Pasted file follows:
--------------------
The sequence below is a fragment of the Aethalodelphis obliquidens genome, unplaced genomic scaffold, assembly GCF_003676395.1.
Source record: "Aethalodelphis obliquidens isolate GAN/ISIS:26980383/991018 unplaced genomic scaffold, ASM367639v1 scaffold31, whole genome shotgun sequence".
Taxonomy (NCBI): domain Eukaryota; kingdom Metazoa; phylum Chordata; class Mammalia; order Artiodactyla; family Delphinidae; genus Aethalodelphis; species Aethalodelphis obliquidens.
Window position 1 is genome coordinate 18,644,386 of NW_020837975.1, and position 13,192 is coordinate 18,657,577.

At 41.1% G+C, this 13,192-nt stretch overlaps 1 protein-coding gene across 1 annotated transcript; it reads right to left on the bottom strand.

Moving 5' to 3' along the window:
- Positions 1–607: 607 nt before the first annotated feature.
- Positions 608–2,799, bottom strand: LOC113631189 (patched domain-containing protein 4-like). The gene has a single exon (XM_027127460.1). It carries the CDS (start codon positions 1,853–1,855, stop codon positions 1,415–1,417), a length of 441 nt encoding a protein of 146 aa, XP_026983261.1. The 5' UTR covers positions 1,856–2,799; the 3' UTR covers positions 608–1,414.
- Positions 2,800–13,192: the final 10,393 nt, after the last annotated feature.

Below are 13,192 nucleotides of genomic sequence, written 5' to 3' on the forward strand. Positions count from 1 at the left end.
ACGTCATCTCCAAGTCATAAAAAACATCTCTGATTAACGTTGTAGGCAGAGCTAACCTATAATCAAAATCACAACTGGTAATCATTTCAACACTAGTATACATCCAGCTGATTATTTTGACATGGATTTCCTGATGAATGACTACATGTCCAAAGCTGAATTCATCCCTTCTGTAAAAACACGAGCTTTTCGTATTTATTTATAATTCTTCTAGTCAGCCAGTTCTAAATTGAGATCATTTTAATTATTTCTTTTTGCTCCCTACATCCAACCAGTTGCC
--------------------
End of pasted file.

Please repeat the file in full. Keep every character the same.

The sequence below is a fragment of the Aethalodelphis obliquidens genome, unplaced genomic scaffold, assembly GCF_003676395.1.
Source record: "Aethalodelphis obliquidens isolate GAN/ISIS:26980383/991018 unplaced genomic scaffold, ASM367639v1 scaffold31, whole genome shotgun sequence".
Taxonomy (NCBI): domain Eukaryota; kingdom Metazoa; phylum Chordata; class Mammalia; order Artiodactyla; family Delphinidae; genus Aethalodelphis; species Aethalodelphis obliquidens.
Window position 1 is genome coordinate 18,644,386 of NW_020837975.1, and position 13,192 is coordinate 18,657,577.

At 41.1% G+C, this 13,192-nt stretch overlaps 1 protein-coding gene across 1 annotated transcript; it reads right to left on the bottom strand.

Moving 5' to 3' along the window:
- Positions 1–607: 607 nt before the first annotated feature.
- Positions 608–2,799, bottom strand: LOC113631189 (patched domain-containing protein 4-like). The gene has a single exon (XM_027127460.1). It carries the CDS (start codon positions 1,853–1,855, stop codon positions 1,415–1,417), a length of 441 nt encoding a protein of 146 aa, XP_026983261.1. The 5' UTR covers positions 1,856–2,799; the 3' UTR covers positions 608–1,414.
- Positions 2,800–13,192: the final 10,393 nt, after the last annotated feature.

Below are 13,192 nucleotides of genomic sequence, written 5' to 3' on the forward strand. Positions count from 1 at the left end.
ACGTCATCTCCAAGTCATAAAAAACATCTCTGATTAACGTTGTAGGCAGAGCTAACCTATAATCAAAATCACAACTGGTAATCATTTCAACACTAGTATACATCCAGCTGATTATTTTGACATGGATTTCCTGATGAATGACTACATGTCCAAAGCTGAATTCATCCCTTCTGTAAAAACACGAGCTTTTCGTATTTATTTATAATTCTTCTAGTCAGCCAGTTCTAAATTGAGATCATTTTAATTATTTCTTTTTGCTCCCTACATCCAACCAGTTGCC